But more than this, one can sense the fraught and unresolved relationship that Great Britain has to the Continent. In the eighties, this was particularly pronounced because postmodernism was a direct result of French and German philosophy (Baudrillard, Lyotard, and Benjamin, most notably). Aside from its homegrown Marxist lineage, at the time best exemplified by Raymond Williams, Great Britain’s philosophical traditions (liberalism, utilitarianism, empiricism) did not offer a great deal of help in explaining the social and artistic ruptures of the sixties and seventies. Like his compatriot Derek Jarman, Greenaway adopted European cultural analysis as a way to provincialize Britain, to subject the nation to critique while at the same time mitigating its intellectual isolation. In contemporary terms, Greenaway’s cinema is the opposite of Brexit, an attempt at a full and unapologetic “Brentrance” into the larger expanse of European culture.

One of the many possible reasons why Greenaway has fallen out of fashion is that some viewers never appreciated his conceptual borrowings from structural film. Early works like Vertical Features Remake (1978) and The Falls (1980) adopted various approaches—alphabetical order, mathematically derived shot length, modular construction—that were no doubt off-putting for those unfamiliar with the work of Hollis Frampton, Malcolm Le Grice, or Owen Land. Greenaway has acknowledged Frampton in particular as a major influence, and the wider availability of Frampton’s films (thanks largely to an extensive home video box set by Criterion) may well prompt a reconsideration of Greenaway, especially his earlier films.

There’s also the fact that Greenaway’s work flies in the face of the dominant modes that have defined much of art-house and festival culture for the last several decades. From the “master shot” school to that now-popular sobriquet “slow cinema,” we have seen a widespread adoption of a Bazinian aesthetic of the real. In recent years, Greenaway has not only avoided that “house style” but also has doubled down on his commitment to artifice. From The Pillow Book onward, including recent efforts such as Eisenstein and Just in Time, his contribution to the 3x3D omnibus, Greenaway has embraced digital technology and computer compositing to create films of overwhelming visual complexity. Any given image onscreen is usually bi- or trisected by frames within frames, images within images, most of them moving in competing directions.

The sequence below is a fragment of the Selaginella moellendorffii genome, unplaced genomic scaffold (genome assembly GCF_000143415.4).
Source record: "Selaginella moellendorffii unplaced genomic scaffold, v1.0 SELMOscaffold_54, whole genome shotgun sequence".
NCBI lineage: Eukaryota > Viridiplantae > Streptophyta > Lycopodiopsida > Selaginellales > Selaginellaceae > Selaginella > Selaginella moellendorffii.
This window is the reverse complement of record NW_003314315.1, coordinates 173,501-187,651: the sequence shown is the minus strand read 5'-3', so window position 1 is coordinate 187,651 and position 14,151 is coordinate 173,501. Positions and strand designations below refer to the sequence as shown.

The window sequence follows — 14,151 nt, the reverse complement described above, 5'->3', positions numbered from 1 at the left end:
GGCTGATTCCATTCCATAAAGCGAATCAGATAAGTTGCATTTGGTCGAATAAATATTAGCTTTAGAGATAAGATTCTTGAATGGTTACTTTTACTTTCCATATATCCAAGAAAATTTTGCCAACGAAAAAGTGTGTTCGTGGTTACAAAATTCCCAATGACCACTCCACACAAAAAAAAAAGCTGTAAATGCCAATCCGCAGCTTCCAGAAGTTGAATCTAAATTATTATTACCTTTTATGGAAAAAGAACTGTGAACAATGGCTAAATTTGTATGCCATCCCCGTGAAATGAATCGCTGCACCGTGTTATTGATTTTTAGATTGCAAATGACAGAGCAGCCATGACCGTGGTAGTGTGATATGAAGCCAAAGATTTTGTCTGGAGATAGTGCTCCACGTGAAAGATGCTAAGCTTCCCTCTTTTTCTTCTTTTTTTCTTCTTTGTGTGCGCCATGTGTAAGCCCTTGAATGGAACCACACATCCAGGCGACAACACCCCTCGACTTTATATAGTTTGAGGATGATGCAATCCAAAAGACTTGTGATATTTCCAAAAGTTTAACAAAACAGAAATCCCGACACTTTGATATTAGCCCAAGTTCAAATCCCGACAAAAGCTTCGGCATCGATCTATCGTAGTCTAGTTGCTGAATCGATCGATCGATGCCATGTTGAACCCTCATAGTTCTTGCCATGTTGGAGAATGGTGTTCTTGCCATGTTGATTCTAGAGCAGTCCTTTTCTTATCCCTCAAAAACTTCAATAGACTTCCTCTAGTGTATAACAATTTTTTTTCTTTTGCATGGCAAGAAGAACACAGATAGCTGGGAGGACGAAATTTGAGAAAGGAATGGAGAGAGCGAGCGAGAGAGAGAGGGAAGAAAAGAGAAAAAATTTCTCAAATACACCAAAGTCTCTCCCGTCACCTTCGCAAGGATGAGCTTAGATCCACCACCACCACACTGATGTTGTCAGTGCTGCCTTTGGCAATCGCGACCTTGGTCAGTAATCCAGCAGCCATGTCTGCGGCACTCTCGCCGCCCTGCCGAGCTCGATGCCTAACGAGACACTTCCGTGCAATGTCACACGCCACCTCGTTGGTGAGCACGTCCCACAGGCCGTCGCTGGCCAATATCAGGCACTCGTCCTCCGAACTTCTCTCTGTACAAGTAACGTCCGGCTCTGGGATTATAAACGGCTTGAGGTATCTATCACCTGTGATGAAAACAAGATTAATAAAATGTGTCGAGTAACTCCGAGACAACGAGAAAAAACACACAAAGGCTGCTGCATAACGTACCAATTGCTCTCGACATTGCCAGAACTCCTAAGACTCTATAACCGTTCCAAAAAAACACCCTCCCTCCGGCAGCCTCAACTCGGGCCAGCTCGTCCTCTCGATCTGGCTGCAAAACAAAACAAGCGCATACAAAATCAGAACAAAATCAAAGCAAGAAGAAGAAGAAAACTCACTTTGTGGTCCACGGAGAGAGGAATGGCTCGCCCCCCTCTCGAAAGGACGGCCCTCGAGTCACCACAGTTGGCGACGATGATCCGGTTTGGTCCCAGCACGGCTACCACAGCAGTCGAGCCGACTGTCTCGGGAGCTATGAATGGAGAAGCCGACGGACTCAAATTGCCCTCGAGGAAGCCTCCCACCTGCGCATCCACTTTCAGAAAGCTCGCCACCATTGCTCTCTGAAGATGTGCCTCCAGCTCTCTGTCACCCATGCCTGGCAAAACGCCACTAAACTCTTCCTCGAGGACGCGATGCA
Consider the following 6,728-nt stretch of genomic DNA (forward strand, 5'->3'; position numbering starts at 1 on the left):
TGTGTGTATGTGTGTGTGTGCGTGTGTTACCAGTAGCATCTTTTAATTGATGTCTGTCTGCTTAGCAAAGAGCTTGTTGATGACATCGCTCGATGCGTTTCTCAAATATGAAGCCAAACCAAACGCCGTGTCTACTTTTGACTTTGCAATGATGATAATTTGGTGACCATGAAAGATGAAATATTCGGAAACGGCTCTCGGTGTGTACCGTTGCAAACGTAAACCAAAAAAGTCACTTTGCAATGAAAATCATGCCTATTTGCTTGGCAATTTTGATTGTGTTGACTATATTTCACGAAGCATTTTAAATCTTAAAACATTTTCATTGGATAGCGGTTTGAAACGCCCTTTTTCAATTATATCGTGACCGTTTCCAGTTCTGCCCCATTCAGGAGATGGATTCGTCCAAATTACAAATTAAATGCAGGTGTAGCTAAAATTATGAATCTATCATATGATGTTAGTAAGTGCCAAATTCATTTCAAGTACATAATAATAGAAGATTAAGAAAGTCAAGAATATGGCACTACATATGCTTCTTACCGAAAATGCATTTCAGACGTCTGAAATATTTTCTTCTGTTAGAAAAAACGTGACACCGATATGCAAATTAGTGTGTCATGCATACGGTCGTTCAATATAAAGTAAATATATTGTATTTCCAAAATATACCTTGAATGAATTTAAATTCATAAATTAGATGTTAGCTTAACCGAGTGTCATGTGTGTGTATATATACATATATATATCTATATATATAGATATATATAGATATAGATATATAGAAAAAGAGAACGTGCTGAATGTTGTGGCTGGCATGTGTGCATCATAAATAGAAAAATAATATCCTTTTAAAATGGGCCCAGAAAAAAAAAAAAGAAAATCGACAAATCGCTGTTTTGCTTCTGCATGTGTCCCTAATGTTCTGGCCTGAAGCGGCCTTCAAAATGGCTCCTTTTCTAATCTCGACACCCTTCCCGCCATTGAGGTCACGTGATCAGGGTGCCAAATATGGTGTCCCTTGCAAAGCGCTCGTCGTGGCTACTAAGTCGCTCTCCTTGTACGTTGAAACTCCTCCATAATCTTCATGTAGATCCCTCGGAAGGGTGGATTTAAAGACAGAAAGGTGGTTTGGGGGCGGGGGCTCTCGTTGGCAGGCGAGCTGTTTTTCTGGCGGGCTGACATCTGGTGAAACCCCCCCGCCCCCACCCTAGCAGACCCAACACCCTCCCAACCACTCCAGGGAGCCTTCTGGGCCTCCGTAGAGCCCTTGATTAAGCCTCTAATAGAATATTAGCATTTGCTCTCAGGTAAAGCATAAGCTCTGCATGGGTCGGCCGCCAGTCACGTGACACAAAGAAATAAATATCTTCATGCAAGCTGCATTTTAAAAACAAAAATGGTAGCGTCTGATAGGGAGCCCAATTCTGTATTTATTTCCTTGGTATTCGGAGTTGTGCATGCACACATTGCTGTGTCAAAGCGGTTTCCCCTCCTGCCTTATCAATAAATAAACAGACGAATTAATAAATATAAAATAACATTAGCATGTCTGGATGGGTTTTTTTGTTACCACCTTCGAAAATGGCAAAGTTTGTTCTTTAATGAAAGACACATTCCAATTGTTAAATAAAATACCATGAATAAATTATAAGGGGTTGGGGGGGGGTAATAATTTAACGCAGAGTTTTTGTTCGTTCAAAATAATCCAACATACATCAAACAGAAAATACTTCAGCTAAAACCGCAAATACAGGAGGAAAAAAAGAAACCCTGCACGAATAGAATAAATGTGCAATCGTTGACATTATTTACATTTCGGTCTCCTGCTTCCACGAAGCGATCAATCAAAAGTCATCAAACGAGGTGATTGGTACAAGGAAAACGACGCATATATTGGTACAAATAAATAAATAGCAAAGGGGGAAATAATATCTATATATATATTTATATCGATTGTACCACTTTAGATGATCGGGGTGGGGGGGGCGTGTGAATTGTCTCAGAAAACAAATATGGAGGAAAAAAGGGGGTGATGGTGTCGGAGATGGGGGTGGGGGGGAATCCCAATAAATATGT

The apex of Greenaway’s bombardment-style of film art is his three-film, multimedia rabbit hole The Tulse Luper Suitcases (2003-04). The first film in the series played at both Cannes and Toronto, and it wasn’t roundly rejected so much as shrugged at. Viewers dismissed the film as Greenaway doing his “Greenaway thing,” assaulting the viewer with far more information than one could ever take in, no matter how many times one was willing to view it. Adding to the general indifference was the maddening mise en abyme of self-reference within the Tulse Luper films. Luper, the main character in these non-narrative excursions, is a fictional character who has been referred to in nearly all of Greenaway’s films, to the point that one could reasonably consider Luper a pseudonymous avatar for Greenaway himself, his own bottomless, navel-gazing Antoine Doinel. In the end, the Tulse Luper project fizzled, despite its admirable ambition. In fact, the first two films were released in Spain and the Netherlands only; the third was completely undistributed. By the time Greenaway was prepared to issue the ancillary material (novels, installations, interactive websites), audiences were obviously clamoring for less.